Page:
There's nothing much to the three white canvases. No colour, no forms. Each enormous canvas is painted with a single black line over an unevenly primed white ground. You can tell where the slender brush has run out of paint, is recharged, then continues on its way with the same unknowable purpose, like the passage of an ant or a bird in flight, or the journey the eye makes along a horizon. Or like a long hair lost in the bedsheets, a memory of something or someone.

The attribution from hell?

April 11 2011

Image of The attribution from hell?

Picture: Sotheby's

Sotheby's must have been presented with a real puzzle when it came to cataloguing the above portrait for this week's old master sale, and I'm impressed by their solution. [More below]

The sitter is Charles Bruce, Earl of Elgin and Ailesbury (1682-1747) - and evidently the portrait was painted in the early 18thC. But the picture is catalogued as 'Attributed to Sir Godfrey Kneller and Sir Joshua Reynolds', which on the surface is unlikely, since Reynolds was just three months old when Kneller died. Sotheby's note states, however;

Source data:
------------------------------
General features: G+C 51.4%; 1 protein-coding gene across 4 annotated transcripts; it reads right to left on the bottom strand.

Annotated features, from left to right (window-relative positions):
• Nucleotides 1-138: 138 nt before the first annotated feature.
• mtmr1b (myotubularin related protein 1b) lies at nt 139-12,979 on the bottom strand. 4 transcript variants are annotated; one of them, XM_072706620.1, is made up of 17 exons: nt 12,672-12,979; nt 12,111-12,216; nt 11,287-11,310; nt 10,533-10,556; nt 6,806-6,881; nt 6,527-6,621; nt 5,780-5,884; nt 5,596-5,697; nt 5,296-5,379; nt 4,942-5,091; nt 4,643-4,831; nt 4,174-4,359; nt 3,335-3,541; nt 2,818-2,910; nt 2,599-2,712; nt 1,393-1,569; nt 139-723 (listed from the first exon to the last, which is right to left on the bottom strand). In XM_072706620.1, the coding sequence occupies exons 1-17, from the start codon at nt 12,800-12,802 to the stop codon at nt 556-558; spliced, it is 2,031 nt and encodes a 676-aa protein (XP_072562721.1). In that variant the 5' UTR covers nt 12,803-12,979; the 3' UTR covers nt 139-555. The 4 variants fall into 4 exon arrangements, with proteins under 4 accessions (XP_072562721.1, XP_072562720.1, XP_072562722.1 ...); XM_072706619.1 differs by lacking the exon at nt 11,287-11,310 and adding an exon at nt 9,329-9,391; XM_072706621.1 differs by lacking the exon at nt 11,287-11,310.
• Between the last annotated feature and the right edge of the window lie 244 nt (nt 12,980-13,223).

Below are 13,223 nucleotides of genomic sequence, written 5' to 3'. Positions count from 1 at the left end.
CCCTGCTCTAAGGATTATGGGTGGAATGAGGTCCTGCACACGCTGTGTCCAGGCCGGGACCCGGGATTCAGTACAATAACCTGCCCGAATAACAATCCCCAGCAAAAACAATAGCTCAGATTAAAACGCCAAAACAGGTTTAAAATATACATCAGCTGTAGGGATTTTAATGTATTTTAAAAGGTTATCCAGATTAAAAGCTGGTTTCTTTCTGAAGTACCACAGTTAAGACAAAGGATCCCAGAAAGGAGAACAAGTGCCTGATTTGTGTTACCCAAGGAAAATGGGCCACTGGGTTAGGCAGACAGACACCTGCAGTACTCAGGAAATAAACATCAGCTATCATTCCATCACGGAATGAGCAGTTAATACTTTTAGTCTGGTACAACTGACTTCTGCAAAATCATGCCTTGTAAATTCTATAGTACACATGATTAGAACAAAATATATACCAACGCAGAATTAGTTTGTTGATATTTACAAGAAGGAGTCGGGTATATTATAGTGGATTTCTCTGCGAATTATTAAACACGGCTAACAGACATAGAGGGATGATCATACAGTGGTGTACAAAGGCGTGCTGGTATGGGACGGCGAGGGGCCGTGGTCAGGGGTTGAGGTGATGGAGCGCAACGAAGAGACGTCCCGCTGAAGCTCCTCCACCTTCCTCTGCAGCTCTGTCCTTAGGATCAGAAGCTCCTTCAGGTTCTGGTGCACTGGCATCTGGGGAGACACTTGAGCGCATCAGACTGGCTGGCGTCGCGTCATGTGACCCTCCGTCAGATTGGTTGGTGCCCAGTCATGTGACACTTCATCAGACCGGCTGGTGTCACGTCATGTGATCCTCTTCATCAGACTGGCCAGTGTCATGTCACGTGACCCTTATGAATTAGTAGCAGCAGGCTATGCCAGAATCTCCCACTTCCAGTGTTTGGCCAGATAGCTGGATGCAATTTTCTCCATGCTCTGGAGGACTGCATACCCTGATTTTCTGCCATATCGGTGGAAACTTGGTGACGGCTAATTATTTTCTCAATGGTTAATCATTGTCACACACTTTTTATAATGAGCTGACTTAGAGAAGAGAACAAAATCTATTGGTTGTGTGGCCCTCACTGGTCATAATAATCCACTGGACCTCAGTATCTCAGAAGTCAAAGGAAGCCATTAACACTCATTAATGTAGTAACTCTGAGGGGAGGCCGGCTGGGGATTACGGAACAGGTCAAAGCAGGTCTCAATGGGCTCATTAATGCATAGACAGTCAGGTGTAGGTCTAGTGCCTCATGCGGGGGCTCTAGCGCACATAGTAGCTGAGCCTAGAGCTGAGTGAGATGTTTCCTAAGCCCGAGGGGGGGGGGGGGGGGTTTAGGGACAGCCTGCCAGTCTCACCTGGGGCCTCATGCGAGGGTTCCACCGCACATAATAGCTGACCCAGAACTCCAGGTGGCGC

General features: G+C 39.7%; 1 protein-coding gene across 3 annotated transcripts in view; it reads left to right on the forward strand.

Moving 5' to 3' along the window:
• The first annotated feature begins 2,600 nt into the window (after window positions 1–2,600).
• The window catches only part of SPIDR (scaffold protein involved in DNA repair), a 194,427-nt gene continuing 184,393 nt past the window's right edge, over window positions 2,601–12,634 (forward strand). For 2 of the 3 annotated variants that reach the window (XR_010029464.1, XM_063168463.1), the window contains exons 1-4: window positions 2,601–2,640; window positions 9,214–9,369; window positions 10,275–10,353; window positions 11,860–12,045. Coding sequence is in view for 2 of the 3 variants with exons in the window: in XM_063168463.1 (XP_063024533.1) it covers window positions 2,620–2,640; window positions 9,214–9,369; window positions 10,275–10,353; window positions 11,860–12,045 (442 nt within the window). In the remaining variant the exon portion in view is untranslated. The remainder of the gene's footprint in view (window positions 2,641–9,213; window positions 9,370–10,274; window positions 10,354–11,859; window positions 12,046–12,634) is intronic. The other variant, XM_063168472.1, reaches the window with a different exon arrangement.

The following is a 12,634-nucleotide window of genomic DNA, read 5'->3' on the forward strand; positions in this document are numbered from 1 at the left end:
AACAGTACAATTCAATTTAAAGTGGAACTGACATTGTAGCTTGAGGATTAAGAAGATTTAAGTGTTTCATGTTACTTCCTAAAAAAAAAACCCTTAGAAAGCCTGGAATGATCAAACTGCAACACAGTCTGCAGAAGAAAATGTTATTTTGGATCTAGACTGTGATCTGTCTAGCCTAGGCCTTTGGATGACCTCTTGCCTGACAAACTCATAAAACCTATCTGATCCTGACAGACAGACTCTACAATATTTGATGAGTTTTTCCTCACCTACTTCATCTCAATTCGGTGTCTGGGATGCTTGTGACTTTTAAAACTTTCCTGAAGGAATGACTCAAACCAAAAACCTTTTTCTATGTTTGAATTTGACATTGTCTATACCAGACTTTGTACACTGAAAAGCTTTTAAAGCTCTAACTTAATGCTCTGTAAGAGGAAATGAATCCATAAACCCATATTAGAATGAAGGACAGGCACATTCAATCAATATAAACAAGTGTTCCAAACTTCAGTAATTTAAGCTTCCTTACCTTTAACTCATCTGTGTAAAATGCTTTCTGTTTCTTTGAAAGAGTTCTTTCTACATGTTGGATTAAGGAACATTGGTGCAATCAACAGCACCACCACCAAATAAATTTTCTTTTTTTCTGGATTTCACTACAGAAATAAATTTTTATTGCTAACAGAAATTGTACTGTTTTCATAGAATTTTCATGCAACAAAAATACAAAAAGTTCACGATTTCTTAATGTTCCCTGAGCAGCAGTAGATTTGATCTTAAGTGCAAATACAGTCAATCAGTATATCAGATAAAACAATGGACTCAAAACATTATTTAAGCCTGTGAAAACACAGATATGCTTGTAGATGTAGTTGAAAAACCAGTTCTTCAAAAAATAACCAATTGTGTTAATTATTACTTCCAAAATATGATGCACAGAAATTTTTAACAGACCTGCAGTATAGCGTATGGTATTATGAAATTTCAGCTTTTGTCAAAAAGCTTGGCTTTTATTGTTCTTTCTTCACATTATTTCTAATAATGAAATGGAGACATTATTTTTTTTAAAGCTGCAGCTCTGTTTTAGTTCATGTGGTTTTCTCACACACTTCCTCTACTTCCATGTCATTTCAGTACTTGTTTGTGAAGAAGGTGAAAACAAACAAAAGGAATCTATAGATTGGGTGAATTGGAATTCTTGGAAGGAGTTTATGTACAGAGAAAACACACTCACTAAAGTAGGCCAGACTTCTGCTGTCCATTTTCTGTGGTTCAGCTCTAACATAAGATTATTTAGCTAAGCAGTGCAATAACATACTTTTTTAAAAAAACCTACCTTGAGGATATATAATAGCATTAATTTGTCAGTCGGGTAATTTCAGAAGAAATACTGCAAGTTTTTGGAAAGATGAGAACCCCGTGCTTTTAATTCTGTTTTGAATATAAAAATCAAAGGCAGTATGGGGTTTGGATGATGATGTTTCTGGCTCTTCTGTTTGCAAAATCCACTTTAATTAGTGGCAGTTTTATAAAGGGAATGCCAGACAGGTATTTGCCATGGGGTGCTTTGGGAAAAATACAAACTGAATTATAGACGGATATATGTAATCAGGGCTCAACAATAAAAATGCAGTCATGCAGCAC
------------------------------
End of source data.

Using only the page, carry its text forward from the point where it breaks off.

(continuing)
The costume would appear to date from the 1760s/1770's and is very close in style to the work of Reynolds who painted for the family.

I went to see the picture today, and I think they're right. The drapery is clearly painted in Reynolds' hand, and must have been added later. Perhaps this was done to make sure the sitter was wearing peer's robes, as many of the other Ailesbury portraits are. It seems, from the overall quality of the drapery, that Reynolds did not enjoy the task.

I didn't get a good look at the head of the portrait, but Kneller is probably right. Thomas Murray is another candidate - the flesh tones are quite smooth for Kneller. 

$79 million expansion at Speed Art Museum

April 11 2011